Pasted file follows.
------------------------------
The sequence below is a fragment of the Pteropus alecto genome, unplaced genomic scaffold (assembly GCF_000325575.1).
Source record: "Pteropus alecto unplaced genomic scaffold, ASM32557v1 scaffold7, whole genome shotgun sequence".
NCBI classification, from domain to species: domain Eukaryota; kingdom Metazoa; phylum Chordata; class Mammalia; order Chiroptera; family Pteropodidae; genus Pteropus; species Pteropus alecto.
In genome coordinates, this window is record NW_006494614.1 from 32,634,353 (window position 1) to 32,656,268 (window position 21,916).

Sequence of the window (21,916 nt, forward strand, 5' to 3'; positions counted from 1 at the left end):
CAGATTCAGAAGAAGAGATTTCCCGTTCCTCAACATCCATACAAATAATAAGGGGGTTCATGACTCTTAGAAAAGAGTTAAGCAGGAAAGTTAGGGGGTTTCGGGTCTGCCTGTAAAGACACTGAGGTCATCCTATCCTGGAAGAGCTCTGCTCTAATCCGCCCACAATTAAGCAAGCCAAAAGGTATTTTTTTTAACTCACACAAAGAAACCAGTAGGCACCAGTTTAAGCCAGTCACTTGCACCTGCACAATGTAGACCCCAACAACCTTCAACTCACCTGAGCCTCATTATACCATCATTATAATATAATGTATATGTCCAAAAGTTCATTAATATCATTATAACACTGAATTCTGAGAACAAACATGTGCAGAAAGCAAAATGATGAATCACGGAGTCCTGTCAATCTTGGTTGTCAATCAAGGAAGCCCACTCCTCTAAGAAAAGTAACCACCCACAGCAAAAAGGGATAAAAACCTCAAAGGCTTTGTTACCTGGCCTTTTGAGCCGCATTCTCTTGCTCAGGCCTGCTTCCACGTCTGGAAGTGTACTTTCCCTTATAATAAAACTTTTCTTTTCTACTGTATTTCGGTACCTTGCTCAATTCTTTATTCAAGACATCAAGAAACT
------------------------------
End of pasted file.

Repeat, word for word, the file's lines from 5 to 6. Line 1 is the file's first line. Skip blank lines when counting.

Sequence of the window (21,916 nt, forward strand, 5' to 3'; positions counted from 1 at the left end):
CAGATTCAGAAGAAGAGATTTCCCGTTCCTCAACATCCATACAAATAATAAGGGGGTTCATGACTCTTAGAAAAGAGTTAAGCAGGAAAGTTAGGGGGTTTCGGGTCTGCCTGTAAAGACACTGAGGTCATCCTATCCTGGAAGAGCTCTGCTCTAATCCGCCCACAATTAAGCAAGCCAAAAGGTATTTTTTTTAACTCACACAAAGAAACCAGTAGGCACCAGTTTAAGCCAGTCACTTGCACCTGCACAATGTAGACCCCAACAACCTTCAACTCACCTGAGCCTCATTATACCATCATTATAATATAATGTATATGTCCAAAAGTTCATTAATATCATTATAACACTGAATTCTGAGAACAAACATGTGCAGAAAGCAAAATGATGAATCACGGAGTCCTGTCAATCTTGGTTGTCAATCAAGGAAGCCCACTCCTCTAAGAAAAGTAACCACCCACAGCAAAAAGGGATAAAAACCTCAAAGGCTTTGTTACCTGGCCTTTTGAGCCGCATTCTCTTGCTCAGGCCTGCTTCCACGTCTGGAAGTGTACTTTCCCTTATAATAAAACTTTTCTTTTCTACTGTATTTCGGTACCTTGCTCAATTCTTTATTCAAGACATCAAGAAACT